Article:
My earlier post on games got me digging through my archives (yet again), where I found two posts looking at knowledge management and knowledge work through the lens of games. Both of these posts are based on James Paul Gee’s book What Video Games Have to Teach Us About Learning and Literacy. This first post … Continue reading Knowledge work, video games, and learning
It may be true that “video killed the radio star” back in the early ’80s, but it looks like video games are coming the rescue here in the late ’00s. From the AP story Boom in music video games helps original artists: Artists from Nirvana to the Red Hot Chili Peppers have seen sales of … Continue reading Video games save the radio star
This is a slightly modified version of a post I made to my blog No Straight Lines. I use SiteMeter on this and other sites to track visits (look in the bottom of the right column if you’ve missed it). It is interesting to see how many people visit the site, and where they come … Continue reading Asperger’s and video games
Both Marc Prensky‘s Don’t Bother Me Mom, I’m Learning! and Olivia and Kurt Bruner‘s Playstation Nation are aimed squarely at parents, and their recommendations to parents about how to handle video games are, not surprisingly, right in line with their personal opinions about video games. Among many other ideas for parents, Prensky recommends that parents … Continue reading Video games: Future of education or harmful obsession? (part 3 of 3)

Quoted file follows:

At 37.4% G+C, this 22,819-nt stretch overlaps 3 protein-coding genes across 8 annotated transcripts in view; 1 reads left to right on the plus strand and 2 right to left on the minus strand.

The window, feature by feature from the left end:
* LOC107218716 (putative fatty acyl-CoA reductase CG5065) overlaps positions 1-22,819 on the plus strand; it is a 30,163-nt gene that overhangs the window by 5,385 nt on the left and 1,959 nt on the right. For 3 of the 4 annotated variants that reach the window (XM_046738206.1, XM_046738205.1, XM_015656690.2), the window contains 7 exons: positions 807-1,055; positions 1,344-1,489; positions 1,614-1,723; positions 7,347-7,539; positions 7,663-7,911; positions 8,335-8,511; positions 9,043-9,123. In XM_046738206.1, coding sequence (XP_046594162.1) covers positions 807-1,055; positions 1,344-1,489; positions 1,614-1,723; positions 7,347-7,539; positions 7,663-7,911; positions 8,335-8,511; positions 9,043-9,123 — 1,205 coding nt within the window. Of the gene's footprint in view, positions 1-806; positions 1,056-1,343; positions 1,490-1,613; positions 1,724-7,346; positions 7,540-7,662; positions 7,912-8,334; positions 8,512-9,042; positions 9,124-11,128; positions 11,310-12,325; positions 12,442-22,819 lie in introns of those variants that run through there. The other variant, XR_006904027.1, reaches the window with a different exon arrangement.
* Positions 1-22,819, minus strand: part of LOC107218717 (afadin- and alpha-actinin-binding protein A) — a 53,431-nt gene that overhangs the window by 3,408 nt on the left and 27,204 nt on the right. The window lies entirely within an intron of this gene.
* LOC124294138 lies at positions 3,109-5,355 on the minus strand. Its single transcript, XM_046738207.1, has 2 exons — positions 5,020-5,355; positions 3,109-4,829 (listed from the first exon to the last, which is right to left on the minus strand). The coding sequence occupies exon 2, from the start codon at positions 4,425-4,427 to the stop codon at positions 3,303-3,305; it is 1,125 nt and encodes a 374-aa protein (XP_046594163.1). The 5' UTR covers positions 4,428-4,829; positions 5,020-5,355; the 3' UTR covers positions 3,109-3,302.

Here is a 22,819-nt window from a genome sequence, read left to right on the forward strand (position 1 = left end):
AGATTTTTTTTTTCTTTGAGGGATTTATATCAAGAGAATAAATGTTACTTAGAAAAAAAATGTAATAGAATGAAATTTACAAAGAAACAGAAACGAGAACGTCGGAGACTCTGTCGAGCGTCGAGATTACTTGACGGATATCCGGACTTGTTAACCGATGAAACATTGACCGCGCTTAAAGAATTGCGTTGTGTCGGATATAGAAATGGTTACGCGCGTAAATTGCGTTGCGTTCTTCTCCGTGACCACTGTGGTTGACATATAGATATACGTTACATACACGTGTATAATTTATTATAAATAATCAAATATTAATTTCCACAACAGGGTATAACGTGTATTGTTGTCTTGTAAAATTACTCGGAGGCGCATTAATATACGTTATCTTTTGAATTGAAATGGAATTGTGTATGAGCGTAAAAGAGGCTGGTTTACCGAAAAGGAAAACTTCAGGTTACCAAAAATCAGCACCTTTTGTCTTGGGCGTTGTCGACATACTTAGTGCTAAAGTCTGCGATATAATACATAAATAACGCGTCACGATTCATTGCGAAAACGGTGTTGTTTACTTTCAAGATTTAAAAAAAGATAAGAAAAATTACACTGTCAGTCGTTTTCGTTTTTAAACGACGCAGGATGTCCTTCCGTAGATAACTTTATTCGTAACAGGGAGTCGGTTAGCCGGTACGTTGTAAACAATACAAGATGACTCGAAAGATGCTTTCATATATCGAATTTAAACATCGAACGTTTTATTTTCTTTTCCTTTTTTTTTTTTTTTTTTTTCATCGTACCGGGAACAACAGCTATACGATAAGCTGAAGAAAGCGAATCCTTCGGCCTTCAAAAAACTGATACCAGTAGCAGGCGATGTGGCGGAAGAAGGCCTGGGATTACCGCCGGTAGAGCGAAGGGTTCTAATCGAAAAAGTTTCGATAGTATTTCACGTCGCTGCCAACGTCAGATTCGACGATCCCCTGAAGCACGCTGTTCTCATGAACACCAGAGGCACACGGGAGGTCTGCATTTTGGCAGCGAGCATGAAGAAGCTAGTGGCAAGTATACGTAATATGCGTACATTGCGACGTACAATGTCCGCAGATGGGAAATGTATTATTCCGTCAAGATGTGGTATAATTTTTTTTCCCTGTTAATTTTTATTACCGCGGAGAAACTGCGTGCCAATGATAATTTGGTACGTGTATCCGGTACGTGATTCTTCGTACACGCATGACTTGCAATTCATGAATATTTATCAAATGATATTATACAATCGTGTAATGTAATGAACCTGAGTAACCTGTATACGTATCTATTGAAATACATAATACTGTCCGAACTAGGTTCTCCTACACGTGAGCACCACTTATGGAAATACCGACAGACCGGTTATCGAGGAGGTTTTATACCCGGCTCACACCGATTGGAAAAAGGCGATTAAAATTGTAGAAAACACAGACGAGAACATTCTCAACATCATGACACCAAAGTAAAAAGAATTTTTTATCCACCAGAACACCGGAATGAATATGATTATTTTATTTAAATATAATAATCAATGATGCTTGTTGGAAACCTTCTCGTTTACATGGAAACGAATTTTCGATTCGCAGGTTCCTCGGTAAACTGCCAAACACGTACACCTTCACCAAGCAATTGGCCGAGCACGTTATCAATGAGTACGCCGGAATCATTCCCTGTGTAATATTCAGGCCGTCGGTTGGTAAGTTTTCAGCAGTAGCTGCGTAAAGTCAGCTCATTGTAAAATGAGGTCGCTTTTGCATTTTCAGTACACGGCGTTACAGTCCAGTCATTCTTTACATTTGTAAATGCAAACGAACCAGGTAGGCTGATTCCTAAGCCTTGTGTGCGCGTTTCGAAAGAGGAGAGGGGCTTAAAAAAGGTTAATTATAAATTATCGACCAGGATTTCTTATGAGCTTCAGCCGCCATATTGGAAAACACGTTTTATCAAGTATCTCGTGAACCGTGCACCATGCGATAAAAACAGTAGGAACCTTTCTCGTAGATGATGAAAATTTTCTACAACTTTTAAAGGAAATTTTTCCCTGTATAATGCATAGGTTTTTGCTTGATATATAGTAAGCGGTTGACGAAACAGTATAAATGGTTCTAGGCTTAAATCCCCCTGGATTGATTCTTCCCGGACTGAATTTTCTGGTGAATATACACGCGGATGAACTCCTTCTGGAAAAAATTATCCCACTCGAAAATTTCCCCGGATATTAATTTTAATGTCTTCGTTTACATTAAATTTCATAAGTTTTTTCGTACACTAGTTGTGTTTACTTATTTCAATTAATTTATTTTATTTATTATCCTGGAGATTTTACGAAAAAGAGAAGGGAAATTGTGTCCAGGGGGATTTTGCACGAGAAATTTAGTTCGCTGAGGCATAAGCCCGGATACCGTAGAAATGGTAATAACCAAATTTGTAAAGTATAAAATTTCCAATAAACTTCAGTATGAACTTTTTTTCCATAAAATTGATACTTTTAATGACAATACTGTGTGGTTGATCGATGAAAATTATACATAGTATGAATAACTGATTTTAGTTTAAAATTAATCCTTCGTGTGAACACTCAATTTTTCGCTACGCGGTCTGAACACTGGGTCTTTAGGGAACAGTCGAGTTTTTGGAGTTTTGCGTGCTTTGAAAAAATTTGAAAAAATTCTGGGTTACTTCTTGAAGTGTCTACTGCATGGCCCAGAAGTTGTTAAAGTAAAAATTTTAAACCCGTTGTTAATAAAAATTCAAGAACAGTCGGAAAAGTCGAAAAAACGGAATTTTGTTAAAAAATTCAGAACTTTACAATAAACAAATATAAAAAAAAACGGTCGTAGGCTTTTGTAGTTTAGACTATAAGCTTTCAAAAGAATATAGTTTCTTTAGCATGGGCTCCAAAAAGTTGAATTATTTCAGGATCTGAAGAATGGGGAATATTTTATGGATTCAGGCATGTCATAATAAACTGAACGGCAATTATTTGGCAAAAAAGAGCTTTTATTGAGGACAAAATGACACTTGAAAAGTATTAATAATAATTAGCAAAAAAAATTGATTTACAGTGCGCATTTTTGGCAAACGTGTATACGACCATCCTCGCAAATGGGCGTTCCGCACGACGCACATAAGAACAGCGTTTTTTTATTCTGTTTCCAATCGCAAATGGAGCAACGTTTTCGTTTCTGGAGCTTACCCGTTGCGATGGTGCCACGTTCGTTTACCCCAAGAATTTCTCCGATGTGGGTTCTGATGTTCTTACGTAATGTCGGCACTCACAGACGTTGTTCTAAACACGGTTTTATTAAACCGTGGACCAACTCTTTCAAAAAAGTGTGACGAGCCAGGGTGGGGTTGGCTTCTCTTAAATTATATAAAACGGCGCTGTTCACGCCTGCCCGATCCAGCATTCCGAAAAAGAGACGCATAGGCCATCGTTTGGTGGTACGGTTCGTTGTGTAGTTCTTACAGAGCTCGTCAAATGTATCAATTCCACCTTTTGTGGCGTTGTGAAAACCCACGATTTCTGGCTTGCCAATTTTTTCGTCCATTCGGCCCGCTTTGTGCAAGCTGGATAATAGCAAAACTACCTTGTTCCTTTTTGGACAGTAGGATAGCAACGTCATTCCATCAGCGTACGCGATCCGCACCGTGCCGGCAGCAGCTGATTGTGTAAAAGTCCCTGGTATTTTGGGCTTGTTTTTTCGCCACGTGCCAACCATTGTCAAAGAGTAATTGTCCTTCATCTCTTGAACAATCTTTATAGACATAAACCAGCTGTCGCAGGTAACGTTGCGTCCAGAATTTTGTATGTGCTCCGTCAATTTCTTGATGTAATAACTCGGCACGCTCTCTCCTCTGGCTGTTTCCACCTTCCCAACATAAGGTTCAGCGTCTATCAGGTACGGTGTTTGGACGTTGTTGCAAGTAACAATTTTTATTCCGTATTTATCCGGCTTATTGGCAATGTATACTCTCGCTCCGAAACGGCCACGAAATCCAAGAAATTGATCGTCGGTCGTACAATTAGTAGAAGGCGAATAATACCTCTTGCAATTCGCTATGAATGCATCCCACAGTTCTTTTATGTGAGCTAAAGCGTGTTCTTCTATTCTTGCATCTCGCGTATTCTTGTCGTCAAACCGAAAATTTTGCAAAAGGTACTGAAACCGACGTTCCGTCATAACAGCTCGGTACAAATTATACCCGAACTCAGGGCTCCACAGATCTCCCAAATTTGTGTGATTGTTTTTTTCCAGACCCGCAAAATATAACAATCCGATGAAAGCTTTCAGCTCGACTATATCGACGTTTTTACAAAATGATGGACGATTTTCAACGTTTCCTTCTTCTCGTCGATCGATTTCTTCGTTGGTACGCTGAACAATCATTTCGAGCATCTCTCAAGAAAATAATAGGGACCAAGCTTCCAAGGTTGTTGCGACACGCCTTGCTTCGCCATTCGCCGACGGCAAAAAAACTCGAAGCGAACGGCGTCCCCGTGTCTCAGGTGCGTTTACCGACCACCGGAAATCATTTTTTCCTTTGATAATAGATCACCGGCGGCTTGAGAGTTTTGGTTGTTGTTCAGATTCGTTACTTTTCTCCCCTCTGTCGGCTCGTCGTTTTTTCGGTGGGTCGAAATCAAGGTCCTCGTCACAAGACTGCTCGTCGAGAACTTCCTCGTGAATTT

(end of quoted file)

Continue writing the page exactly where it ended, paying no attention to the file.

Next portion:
Video games, Marc Prensky argues, are a conduit for our children to learn in a way that just wasn’t available to previous generations. This comes in large part because the game developers understand what it means to engage the digital natives so that they want to play – and thus learn – more and more. … Continue reading Video games: Future of education or harmful addiction? (part 2 of 3)
One of the most challenging things facing many parents today is how to understand their children’s love of all things digital. Marc Prensky has labeled us “old folks” (himself included) as Digital Immigrants, while our children are the Digital Natives. Within the digital nation of those digital natives, nothing is quite so potentially inaccessible to … Continue reading Video games: Future of education or harmful addiction? (part 1 of 3)
In his book Everything Bad is Good for You, Steven Johnson (who blogs at stevenberlinjohnson.com) puts forth the argument that Pop Culture – especially video games – contributes to the intelligence and mental agility of today’s youth. In his fourth book, Everything Bad Is Good for You, iconoclastic science writer Steven Johnson … takes on … Continue reading Mastery through video games?